Presumptive Democratic presidential nominee Hillary Clinton was in Springfield, Ill., Wednesday where she sought to use the symbolism of a historic landmark to draw parallels to a present-day America that is in need of repairing deepening racial and cultural divides.

The Old State Capitol — where Abraham Lincoln delivered his famous "A house divided" speech in 1858 warning against the ills of slavery and where Barack Obama launched his presidential bid in 2007 — served as the backdrop for Clinton as she spoke of how "America's long struggle with race is far from finished."

Episode 711: Hooked on Heroin

1 hour ago

When we meet the heroin dealer called Bone, he has just shot up. He has a lot to say anyway. He tells us about his career--it pretty much tracks the evolution of drug use in America these past ten years or so. He tells us about his rough past. And he tells us about how he died a week ago. He overdosed on his own supply and his friend took his body to the emergency room, then left.

New British Prime Minister Theresa May announced six members of her Cabinet Wednesday.

Amid a sweeping crackdown on dissent in Egypt, security forces have forcibly disappeared hundreds of people since the beginning of 2015, according to a new report from Amnesty International.

It's an "unprecedented spike," the group says, with an average of three or four people disappeared every day.

The Republican Party, as it prepares for its convention next week has checked off item No. 1 on its housekeeping list — drafting a party platform. The document reflects the conservative views of its authors, many of whom are party activists. So don't look for any concessions to changing views among the broader public on key social issues.

Many public figures who took to Twitter and Facebook following the murder of five police officers in Dallas have faced public blowback and, in some cases, found their employers less than forgiving about inflammatory and sometimes hateful online comments.

As Venezuela unravels — with shortages of food and medicine, as well as runaway inflation — President Nicolas Maduro is increasingly unpopular. But he's still holding onto power.

"The truth in Venezuela is there is real hunger. We are hungry," says a man who has invited me into his house in the northwestern city of Maracaibo, but doesn't want his name used for fear of reprisals by the government.

The wiry man paces angrily as he speaks. It wasn't always this way, he says, showing how loose his pants are now.

Ask a typical teenage girl about the latest slang and girl crushes and you might get answers like "spilling the tea" and Taylor Swift. But at the Girl Up Leadership Summit in Washington, D.C., the answers were "intersectional feminism" — the idea that there's no one-size-fits-all definition of feminism — and U.N. climate chief Christiana Figueres.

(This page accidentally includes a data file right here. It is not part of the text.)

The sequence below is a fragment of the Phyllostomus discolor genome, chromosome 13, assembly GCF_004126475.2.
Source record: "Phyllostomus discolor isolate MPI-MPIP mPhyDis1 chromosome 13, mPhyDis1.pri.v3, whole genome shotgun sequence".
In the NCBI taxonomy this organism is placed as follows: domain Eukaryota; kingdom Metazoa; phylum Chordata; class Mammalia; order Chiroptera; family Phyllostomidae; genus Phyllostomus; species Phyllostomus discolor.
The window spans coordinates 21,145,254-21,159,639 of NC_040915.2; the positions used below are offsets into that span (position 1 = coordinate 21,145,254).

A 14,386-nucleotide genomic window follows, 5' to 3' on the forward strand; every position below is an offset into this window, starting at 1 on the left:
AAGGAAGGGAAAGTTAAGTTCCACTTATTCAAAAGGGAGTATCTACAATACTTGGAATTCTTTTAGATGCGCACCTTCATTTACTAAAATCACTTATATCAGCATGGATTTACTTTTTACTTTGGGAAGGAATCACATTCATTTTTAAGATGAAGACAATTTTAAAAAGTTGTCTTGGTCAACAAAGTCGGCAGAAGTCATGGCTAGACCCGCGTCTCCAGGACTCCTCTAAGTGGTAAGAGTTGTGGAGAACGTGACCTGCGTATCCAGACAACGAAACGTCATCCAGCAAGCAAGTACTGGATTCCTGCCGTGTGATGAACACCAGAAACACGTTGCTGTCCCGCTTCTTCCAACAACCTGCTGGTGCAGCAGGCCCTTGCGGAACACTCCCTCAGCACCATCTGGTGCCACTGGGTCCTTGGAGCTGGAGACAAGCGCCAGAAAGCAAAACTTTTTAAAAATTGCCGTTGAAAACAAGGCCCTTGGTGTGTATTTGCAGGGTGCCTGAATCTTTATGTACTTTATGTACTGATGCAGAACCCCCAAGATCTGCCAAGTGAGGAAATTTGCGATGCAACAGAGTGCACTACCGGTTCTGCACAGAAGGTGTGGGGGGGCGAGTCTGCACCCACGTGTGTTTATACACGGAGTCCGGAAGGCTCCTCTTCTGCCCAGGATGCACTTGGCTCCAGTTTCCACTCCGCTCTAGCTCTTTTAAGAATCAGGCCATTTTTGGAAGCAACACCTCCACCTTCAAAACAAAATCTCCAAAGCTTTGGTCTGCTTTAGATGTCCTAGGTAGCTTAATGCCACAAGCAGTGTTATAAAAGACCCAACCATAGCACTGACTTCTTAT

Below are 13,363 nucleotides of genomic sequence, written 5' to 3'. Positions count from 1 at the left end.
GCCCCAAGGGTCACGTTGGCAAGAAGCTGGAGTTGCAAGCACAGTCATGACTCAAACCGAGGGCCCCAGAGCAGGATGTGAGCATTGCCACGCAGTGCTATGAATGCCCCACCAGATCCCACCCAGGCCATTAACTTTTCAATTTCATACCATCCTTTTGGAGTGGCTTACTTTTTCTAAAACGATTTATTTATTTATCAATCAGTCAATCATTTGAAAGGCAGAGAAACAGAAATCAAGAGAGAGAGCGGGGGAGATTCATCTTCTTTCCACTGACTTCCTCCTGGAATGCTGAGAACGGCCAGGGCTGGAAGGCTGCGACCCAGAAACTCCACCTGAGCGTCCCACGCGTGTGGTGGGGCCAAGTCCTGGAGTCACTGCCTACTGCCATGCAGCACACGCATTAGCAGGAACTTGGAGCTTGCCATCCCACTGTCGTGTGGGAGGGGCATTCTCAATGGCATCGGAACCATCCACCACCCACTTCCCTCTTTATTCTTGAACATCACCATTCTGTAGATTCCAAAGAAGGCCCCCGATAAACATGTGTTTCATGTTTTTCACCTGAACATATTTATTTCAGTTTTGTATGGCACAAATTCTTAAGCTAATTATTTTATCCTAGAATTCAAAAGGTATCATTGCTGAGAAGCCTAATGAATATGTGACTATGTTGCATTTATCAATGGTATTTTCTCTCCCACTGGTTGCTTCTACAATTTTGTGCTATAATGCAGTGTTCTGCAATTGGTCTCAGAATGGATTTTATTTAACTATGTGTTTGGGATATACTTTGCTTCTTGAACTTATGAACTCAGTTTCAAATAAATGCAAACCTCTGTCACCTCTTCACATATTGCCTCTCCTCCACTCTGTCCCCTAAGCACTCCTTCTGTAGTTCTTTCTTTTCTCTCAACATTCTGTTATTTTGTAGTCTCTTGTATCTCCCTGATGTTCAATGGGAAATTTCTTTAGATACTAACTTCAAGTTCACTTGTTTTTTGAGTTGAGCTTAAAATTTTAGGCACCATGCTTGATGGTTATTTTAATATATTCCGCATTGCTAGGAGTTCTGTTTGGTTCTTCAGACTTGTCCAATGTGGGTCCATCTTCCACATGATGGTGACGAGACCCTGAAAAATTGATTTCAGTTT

Copyright 2016 NPR. To see more, visit http://www.npr.org/.

Arizona Hispanics Poised To Swing State Blue

5 hours ago
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Book News: Two Cleveland Kidnapping Victims Writing A Book

Oct 23, 2013

The daily lowdown on books, publishing, and the occasional author behaving badly.

  • Amanda Berry and Gina DeJesus, two of the three women kidnapped and held at a Cleveland house for about a decade, are collaborating with Washington Post reporters to write a book about their time in captivity. James R. Wooley, an attorney representing the two women, said in a statement, "Many have told, and continue to tell, this story in ways that are both inaccurate and beyond the control of these young women. Gina, Amanda and their families have decided to take control and are now interested in telling the story of what happened to them." The reporters are the married couple and Pulitzer-prize winning journalists Mary Jordan and Kevin Sullivan. Kidnapper Ariel Castro hung himself in his prison cell in September.
  • The largest collection of Shakespeare documents in the world is going digital, the BBC reports. The collection of the Folger Shakespeare Library in Washington, D.C., will be available next month through a series of apps. Director Michael Witmore told the BBC, "We have 50,000 high quality digital images of rare valuable material that, up until now, only scholars who had research credentials could consult." Curator Heather Wolfe added that with the digital texts widely available online, "people are going to make so many serendipitous discoveries."
  • Maya Angelou, Judy Blume and more than a hundred other authors have signed an open letter to President Obama protesting dependence on standardized testing in schools. The letter reads, "We are alarmed at the negative impact of excessive school testing mandates ... on children's love of reading and literature. ...We call on you to support authentic performance assessments, not simply computerized versions of multiple-choice exams. We also urge you to reverse the narrowing of curriculum that has resulted from a fixation on high-stakes testing." The letter goes on to quote Philip Pullman, who wrote in 2003, "I am concerned that in a constant search for things to test, we're forgetting the true purpose, the true nature, of reading and writing."
  • For The Atlantic, Nolan Feeney interviews some of the world's biggest young-adult fiction authors — including John Green, Veronica Roth, Rainbow Rowell, David Levithan and R.L. Stine — to come up with "The 8 Habits of Highly Successful Young-Adult Fiction Authors." Levithan, explaining why YA novels need to have hope, says, "That's life, isn't it? S--- hits the fan. The abyss opens up. But then you get through it. You wrestle it down. You find a way to survive. YA only reflects that. It's not about being preachy or pragmatic to say that most people find a way out of the maze of adolescence. It's only being accurate."
Copyright 2013 NPR. To see more, visit http://www.npr.org/.